Session Title

Session S-09E: Marine, Freshwater and Terrestrial Species: Threats and Conservation

Conference Track

Species and Food Webs

Conference Name

Salish Sea Ecosystem Conference (2014 : Seattle, Wash.)

Contributing Repository

Digital content made available by University Archives, Heritage Resources, Western Libraries, Western Washington University.

Start Date

2-5-2014 10:30 AM

End Date

2-5-2014 12:00 PM

Abstract

The bluntnose sixgill shark, Hexanchus griseus, is a widely distributed but poorly understood large, apex predator. Anecdotal reports of diver-shark encounters in the late 1990’s and early 2000’s in the Pacific Northwest stimulated interest in the normally deep-dwelling shark and the reason for its presence in the shallow waters of the Salish Sea. Analysis of underwater video documenting sharks at the Seattle Aquarium’s sixgill research site on Seattle’s waterfront and mark-recapture techniques were used to identify individual sharks to answer simple questions about abundance and seasonality. Temporal changes in relative abundance in Puget Sound were reported from a controlled study site from 2003-2012. At the Seattle Aquarium study site, 45 sixgills were observed and tagged with modified Floy visual marker tags, along with an estimated 116 observations of untagged sharks. Mark/Recapture statistical model estimates based on video observations ranged from a high of 98 sharks observed in July of 2004 to a low of 0 sharks observed in several research events from 2008-2012. Both analyses found sixgills significantly more abundant in the summer months at the Aquarium’s research station from 2003-2005 than at any other time during the study.

Rights

This resource is displayed for educational purposes only and may be subject to U.S. and international copyright laws. For more information about rights or obtaining copies of this resource, please contact University Archives, Heritage Resources, Western Libraries, Western Washington University, Bellingham, WA 98225-9103, USA (360-650-7534; heritage.resources@wwu.edu) and refer to the collection name and identifier. Any materials cited must be attributed to the Salish Sea Ecosystem Conference Records, University Archives, Heritage Resources, Western Libraries, Western Washington University.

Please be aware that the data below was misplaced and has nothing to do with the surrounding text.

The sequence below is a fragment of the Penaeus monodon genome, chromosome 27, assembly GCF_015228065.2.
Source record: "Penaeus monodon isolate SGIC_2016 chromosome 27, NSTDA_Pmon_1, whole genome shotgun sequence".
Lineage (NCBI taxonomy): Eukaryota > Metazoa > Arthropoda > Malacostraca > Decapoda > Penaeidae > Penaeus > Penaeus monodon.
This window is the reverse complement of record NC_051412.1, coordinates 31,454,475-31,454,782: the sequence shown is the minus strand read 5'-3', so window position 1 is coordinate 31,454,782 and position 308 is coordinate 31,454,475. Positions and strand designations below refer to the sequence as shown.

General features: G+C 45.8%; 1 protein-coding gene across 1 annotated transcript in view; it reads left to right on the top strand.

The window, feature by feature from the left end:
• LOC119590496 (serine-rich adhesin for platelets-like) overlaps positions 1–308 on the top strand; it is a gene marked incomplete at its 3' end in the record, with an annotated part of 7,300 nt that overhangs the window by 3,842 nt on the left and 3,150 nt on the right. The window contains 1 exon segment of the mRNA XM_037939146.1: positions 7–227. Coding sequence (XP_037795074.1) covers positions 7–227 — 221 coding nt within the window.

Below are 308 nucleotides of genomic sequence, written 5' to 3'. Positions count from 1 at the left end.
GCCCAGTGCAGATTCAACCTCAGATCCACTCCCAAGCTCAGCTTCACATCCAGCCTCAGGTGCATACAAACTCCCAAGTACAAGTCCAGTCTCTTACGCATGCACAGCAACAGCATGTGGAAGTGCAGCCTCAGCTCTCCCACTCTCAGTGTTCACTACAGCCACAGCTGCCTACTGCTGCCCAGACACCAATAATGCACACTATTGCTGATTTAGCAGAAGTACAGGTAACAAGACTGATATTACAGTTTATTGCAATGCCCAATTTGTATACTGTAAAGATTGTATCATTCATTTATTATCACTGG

Language

English

Format

application/pdf

Type

Text

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May 2nd, 10:30 AM May 2nd, 12:00 PM

Observations on abundance of bluntnose sixgill sharks, Hexanchus griseus, in an urban waterway in the Salish Sea, 2003-2012

Room 613-614

The bluntnose sixgill shark, Hexanchus griseus, is a widely distributed but poorly understood large, apex predator. Anecdotal reports of diver-shark encounters in the late 1990’s and early 2000’s in the Pacific Northwest stimulated interest in the normally deep-dwelling shark and the reason for its presence in the shallow waters of the Salish Sea. Analysis of underwater video documenting sharks at the Seattle Aquarium’s sixgill research site on Seattle’s waterfront and mark-recapture techniques were used to identify individual sharks to answer simple questions about abundance and seasonality. Temporal changes in relative abundance in Puget Sound were reported from a controlled study site from 2003-2012. At the Seattle Aquarium study site, 45 sixgills were observed and tagged with modified Floy visual marker tags, along with an estimated 116 observations of untagged sharks. Mark/Recapture statistical model estimates based on video observations ranged from a high of 98 sharks observed in July of 2004 to a low of 0 sharks observed in several research events from 2008-2012. Both analyses found sixgills significantly more abundant in the summer months at the Aquarium’s research station from 2003-2005 than at any other time during the study.